Looking Ahead:

Valuation is only one side of the coin in terms of building your investment thesis, and it ideally won't be the sole piece of analysis you scrutinize for a company. The DCF model is not a perfect stock valuation tool. Instead the best use for a DCF model is to test certain assumptions and theories to see if they would lead to the company being undervalued or overvalued. If a company grows at a different rate, or if its cost of equity or risk free rate changes sharply, the output can look very different. For Hayward Holdings, we've put together three pertinent elements you should assess:

  1. Risks: For example, we've discovered 1 warning sign for Hayward Holdings that you should be aware of before investing here.

  2. Future Earnings: How does HAYW's growth rate compare to its peers and the wider market? Dig deeper into the analyst consensus number for the upcoming years by interacting with our free analyst growth expectation chart.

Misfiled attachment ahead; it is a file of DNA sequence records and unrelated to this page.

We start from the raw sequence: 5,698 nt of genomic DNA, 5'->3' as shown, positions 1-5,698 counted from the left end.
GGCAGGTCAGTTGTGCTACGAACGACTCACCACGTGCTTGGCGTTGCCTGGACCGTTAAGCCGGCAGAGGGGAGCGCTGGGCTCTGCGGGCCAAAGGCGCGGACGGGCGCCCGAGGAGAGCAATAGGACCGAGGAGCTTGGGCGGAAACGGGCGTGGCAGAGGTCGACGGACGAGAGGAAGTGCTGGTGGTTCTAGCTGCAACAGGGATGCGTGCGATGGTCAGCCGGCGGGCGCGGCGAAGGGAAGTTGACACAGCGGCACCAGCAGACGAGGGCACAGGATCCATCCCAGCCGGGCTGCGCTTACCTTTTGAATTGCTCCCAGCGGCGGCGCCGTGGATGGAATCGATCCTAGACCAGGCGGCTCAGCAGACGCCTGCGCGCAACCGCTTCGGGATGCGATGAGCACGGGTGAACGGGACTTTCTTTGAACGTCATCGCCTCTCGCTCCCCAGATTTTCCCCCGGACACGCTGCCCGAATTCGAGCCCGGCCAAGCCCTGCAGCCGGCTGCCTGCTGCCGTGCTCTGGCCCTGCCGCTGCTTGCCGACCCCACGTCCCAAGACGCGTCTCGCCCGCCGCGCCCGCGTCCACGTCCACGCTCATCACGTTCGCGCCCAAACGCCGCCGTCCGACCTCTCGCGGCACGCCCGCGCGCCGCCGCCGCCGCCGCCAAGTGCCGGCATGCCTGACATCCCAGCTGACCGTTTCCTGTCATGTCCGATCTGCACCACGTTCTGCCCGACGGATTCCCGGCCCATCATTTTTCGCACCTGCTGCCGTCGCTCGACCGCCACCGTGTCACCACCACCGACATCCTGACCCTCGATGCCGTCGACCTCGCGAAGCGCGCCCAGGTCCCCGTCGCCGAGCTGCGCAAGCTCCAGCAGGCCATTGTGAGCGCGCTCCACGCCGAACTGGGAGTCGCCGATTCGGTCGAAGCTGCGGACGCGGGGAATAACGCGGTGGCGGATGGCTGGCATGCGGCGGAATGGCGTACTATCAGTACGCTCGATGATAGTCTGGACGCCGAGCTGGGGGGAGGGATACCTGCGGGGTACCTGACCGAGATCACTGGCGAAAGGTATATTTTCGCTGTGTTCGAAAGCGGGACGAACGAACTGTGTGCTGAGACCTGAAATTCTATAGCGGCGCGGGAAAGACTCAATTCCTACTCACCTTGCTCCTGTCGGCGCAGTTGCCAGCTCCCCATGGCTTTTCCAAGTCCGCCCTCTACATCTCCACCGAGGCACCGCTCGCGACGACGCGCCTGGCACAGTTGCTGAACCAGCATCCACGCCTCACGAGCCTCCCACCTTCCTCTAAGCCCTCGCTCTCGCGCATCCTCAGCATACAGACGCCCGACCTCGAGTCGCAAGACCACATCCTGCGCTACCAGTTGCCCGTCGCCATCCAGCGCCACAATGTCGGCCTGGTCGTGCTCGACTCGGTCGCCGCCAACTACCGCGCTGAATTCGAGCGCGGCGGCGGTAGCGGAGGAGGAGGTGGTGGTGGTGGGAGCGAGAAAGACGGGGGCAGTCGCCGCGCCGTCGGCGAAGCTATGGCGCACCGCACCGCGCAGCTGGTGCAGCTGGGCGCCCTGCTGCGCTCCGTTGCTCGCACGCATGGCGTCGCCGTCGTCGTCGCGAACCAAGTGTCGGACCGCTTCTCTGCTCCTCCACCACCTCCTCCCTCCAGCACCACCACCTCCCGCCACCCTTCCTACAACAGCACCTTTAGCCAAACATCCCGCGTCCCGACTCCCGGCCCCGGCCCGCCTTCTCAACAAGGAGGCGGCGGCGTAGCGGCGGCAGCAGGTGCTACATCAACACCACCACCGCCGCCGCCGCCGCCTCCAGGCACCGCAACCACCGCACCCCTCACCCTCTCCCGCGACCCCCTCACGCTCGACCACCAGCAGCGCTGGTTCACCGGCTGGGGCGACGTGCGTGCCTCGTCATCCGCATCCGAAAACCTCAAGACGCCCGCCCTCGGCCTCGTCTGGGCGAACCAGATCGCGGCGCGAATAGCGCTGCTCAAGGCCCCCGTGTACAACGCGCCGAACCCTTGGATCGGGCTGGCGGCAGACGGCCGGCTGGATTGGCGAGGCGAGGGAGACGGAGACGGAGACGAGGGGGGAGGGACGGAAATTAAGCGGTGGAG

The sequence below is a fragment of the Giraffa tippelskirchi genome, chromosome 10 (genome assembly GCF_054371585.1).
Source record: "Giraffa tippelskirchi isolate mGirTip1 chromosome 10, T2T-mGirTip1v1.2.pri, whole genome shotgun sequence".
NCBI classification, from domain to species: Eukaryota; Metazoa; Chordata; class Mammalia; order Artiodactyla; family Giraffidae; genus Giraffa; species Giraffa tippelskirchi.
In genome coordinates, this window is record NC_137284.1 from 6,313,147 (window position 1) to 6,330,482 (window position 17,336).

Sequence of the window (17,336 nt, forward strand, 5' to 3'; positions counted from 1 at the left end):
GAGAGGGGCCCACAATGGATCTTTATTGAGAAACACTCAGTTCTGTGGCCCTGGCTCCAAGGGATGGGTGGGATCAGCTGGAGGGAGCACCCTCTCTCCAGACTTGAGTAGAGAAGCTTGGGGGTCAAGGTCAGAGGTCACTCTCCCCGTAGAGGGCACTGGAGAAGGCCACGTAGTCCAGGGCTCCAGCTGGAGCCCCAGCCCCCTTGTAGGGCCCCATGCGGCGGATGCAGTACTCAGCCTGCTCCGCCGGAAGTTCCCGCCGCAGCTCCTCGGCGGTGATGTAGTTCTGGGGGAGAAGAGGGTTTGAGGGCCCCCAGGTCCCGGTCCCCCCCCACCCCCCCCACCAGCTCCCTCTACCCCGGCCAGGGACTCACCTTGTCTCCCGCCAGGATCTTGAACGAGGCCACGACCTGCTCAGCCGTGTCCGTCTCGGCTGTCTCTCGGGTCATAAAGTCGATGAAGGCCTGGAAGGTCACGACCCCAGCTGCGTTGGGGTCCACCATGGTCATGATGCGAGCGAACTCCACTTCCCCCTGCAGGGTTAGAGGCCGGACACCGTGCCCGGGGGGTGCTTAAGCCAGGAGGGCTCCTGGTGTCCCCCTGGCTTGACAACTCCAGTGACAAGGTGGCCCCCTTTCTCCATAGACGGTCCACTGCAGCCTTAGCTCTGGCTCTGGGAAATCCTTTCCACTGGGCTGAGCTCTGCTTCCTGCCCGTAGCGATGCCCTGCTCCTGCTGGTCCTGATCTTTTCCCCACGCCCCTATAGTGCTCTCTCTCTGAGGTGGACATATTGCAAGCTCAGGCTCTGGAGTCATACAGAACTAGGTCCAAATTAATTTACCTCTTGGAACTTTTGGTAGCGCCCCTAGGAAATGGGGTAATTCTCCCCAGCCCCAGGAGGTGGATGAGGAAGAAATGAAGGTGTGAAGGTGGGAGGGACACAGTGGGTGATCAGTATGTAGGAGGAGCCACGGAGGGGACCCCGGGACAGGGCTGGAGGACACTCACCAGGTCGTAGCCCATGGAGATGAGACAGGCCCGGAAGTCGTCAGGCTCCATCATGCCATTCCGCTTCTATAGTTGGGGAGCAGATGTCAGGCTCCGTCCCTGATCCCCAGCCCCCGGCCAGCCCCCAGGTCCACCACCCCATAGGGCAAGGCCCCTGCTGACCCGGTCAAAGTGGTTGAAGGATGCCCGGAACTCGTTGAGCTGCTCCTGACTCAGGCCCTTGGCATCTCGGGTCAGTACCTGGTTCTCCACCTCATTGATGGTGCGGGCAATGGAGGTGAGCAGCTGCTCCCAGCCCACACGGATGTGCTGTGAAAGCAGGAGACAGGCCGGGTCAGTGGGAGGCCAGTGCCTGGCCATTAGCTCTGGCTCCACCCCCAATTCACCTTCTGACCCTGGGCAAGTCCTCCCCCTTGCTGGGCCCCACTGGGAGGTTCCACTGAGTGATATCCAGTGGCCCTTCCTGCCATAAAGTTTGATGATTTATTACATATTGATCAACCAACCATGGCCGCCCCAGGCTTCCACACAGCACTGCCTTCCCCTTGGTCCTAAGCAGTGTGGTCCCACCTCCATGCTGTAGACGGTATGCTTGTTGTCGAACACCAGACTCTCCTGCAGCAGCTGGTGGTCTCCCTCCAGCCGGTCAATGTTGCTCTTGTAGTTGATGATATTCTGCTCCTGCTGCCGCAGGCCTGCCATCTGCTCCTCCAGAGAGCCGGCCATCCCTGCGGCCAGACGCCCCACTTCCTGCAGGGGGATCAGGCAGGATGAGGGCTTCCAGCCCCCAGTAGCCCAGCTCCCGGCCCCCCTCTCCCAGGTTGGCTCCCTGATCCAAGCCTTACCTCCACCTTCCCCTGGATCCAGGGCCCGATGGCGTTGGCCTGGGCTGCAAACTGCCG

3. Other Solid Businesses: Low debt, high returns on equity and good past performance are fundamental to a strong business. Why not explore our interactive list of stocks with solid business fundamentals to see if there are other companies you may not have considered!

PS. The Simply Wall St app conducts a discounted cash flow valuation for every stock on the NYSE every day. If you want to find the calculation for other stocks just search here.

Have feedback on this article? Concerned about the content? Get in touch with us directly. Alternatively, email editorial-team (at) simplywallst.com.

This article by Simply Wall St is general in nature. We provide commentary based on historical data and analyst forecasts only using an unbiased methodology and our articles are not intended to be financial advice. It does not constitute a recommendation to buy or sell any stock, and does not take account of your objectives, or your financial situation. We aim to bring you long-term focused analysis driven by fundamental data. Note that our analysis may not factor in the latest price-sensitive company announcements or qualitative material. Simply Wall St has no position in any stocks mentioned.